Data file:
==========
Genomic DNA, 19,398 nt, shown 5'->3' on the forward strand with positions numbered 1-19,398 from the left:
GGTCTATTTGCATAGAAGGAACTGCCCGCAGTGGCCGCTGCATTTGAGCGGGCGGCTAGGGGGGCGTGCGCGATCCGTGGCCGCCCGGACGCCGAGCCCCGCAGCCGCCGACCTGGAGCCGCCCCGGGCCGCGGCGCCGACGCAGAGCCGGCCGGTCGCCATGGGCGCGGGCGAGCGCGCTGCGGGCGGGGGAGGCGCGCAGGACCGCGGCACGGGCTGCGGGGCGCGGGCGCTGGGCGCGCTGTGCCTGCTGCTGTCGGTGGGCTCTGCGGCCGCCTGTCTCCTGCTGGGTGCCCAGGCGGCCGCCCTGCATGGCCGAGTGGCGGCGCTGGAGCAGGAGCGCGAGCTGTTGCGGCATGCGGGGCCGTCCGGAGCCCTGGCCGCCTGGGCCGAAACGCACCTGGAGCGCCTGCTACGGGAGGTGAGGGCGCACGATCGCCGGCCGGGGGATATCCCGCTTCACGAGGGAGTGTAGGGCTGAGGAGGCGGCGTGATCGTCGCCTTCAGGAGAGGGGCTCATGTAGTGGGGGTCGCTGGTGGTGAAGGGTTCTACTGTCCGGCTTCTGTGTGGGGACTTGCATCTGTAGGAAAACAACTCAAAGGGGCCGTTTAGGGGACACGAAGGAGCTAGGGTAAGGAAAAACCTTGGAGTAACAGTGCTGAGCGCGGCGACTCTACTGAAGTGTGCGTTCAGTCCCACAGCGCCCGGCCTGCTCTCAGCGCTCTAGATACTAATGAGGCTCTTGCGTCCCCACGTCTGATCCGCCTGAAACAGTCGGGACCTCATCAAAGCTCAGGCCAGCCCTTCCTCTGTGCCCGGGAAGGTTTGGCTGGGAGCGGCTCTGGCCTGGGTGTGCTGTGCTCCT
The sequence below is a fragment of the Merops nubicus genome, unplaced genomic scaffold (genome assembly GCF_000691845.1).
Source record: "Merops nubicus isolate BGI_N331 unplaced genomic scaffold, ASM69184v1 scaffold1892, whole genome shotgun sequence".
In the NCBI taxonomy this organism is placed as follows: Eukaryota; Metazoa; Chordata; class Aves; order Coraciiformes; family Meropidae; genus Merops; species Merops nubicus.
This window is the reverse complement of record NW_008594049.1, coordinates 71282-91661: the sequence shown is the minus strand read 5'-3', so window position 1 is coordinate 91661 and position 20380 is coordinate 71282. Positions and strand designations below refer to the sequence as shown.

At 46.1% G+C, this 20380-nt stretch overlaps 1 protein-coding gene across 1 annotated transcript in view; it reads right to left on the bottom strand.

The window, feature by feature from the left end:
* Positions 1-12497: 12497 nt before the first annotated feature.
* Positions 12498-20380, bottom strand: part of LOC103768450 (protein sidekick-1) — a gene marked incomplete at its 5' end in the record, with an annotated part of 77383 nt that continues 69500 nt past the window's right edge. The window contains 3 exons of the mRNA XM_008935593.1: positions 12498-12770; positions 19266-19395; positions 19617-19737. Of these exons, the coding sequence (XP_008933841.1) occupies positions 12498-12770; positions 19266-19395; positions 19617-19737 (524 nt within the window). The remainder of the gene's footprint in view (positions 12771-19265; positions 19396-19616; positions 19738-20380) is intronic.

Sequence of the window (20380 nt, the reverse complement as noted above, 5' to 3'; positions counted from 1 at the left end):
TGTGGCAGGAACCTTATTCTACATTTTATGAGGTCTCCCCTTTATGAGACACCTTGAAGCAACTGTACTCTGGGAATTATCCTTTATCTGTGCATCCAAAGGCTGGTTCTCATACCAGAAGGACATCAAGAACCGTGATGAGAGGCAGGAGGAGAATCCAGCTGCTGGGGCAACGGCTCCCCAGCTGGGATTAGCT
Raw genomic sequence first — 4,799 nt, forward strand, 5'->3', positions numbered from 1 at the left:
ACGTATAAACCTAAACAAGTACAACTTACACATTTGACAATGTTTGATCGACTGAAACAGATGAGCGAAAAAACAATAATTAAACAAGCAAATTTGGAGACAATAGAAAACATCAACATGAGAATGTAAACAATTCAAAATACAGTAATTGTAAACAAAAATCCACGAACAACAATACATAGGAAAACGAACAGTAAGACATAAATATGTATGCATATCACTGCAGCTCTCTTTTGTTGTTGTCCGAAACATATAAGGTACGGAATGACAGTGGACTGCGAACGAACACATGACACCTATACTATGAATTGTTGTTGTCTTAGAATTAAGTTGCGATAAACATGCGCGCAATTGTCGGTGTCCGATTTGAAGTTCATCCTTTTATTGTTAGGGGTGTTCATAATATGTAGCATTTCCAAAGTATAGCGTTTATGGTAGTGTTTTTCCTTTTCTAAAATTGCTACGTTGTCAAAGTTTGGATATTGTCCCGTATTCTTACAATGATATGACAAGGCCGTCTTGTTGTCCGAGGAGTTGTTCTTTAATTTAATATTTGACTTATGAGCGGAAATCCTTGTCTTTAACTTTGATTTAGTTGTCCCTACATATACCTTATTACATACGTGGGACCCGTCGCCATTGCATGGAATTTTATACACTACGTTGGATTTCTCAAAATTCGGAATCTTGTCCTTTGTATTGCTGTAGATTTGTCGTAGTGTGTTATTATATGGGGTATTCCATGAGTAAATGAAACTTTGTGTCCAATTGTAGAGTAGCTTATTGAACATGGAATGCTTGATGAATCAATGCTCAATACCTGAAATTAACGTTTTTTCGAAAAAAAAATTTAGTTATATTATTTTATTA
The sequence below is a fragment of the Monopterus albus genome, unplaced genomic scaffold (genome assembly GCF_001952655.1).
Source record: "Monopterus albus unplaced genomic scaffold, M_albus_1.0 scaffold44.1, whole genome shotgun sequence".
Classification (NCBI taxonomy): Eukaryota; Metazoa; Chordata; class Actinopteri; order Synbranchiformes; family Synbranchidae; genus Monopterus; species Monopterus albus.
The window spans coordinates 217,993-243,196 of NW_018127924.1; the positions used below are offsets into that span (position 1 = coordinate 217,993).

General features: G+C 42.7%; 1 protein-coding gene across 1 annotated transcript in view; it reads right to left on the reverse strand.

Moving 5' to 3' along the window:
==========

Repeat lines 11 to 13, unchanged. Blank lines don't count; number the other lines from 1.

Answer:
Sequence of the window (20380 nt, the reverse complement as noted above, 5' to 3'; positions counted from 1 at the left end):
TGTGGCAGGAACCTTATTCTACATTTTATGAGGTCTCCCCTTTATGAGACACCTTGAAGCAACTGTACTCTGGGAATTATCCTTTATCTGTGCATCCAAAGGCTGGTTCTCATACCAGAAGGACATCAAGAACCGTGATGAGAGGCAGGAGGAGAATCCAGCTGCTGGGGCAACGGCTCCCCAGCTGGGATTAGCT
Raw genomic sequence first — 4,799 nt, forward strand, 5'->3', positions numbered from 1 at the left: